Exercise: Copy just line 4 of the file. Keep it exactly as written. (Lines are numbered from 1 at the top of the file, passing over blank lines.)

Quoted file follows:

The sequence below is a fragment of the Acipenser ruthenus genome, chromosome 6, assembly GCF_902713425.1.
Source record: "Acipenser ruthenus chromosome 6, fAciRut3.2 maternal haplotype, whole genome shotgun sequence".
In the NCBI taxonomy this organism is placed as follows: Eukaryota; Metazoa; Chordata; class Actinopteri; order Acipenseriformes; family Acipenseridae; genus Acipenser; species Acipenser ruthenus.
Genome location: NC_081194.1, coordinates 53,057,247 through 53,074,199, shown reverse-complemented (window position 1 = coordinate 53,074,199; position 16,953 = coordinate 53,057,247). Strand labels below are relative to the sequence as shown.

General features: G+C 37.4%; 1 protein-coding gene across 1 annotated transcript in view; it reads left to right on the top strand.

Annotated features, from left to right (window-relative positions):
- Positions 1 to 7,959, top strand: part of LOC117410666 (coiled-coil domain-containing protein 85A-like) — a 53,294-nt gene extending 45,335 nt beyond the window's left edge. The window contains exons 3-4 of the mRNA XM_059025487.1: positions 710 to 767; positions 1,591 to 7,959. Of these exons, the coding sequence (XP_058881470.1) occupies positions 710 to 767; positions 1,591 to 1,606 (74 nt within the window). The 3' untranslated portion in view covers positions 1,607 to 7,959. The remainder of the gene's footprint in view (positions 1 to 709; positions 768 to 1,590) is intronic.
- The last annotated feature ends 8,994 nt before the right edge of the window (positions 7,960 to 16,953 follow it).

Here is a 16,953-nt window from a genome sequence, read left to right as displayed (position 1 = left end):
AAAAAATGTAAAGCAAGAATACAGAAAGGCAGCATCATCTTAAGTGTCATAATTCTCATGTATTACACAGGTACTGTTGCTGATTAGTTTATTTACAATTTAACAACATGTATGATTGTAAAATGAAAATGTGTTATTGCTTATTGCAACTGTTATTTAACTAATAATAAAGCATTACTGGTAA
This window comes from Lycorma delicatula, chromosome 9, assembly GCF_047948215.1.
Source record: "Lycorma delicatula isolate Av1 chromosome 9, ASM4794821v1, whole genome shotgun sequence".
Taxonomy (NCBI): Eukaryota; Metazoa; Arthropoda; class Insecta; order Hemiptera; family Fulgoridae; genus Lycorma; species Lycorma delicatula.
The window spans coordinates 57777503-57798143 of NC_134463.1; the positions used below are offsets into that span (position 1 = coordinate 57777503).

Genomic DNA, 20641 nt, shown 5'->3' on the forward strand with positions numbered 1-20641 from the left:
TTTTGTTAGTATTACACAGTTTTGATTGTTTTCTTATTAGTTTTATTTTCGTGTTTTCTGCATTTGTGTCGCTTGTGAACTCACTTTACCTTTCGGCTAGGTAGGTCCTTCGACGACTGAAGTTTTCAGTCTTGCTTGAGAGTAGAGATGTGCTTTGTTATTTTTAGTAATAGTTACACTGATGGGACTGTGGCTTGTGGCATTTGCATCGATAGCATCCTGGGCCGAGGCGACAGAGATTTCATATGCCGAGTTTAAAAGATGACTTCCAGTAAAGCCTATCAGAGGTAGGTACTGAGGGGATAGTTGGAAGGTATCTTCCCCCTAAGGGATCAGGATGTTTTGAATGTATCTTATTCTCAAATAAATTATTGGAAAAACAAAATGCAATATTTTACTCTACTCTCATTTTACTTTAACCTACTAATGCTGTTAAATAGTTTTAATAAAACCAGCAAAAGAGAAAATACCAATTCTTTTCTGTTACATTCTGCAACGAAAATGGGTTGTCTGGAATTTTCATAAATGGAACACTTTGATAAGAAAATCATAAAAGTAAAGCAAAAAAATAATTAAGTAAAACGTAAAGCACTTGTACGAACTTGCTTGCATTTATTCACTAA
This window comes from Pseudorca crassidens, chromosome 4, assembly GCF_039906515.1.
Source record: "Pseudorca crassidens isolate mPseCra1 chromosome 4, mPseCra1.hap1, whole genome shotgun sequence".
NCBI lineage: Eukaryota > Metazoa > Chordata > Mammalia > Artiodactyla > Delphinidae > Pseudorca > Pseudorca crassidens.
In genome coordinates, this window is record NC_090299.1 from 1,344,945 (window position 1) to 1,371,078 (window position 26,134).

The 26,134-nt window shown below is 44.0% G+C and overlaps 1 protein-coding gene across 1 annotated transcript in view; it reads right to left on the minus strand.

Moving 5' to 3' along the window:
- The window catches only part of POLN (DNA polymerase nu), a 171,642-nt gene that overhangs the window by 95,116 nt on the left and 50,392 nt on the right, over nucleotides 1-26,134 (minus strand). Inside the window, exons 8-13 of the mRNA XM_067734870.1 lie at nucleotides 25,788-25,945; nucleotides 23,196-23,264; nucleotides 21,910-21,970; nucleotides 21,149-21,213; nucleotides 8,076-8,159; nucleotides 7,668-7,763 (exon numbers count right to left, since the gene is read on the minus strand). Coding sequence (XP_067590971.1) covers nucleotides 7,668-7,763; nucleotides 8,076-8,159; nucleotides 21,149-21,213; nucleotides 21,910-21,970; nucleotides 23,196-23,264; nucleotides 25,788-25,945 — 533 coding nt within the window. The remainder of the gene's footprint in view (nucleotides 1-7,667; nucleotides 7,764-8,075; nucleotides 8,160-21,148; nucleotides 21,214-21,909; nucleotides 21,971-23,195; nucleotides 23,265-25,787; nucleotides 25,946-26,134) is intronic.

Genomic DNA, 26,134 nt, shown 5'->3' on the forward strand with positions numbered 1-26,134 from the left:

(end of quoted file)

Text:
Genome location: NC_081194.1, coordinates 53,057,247 through 53,074,199, shown reverse-complemented (window position 1 = coordinate 53,074,199; position 16,953 = coordinate 53,057,247). Strand labels below are relative to the sequence as shown.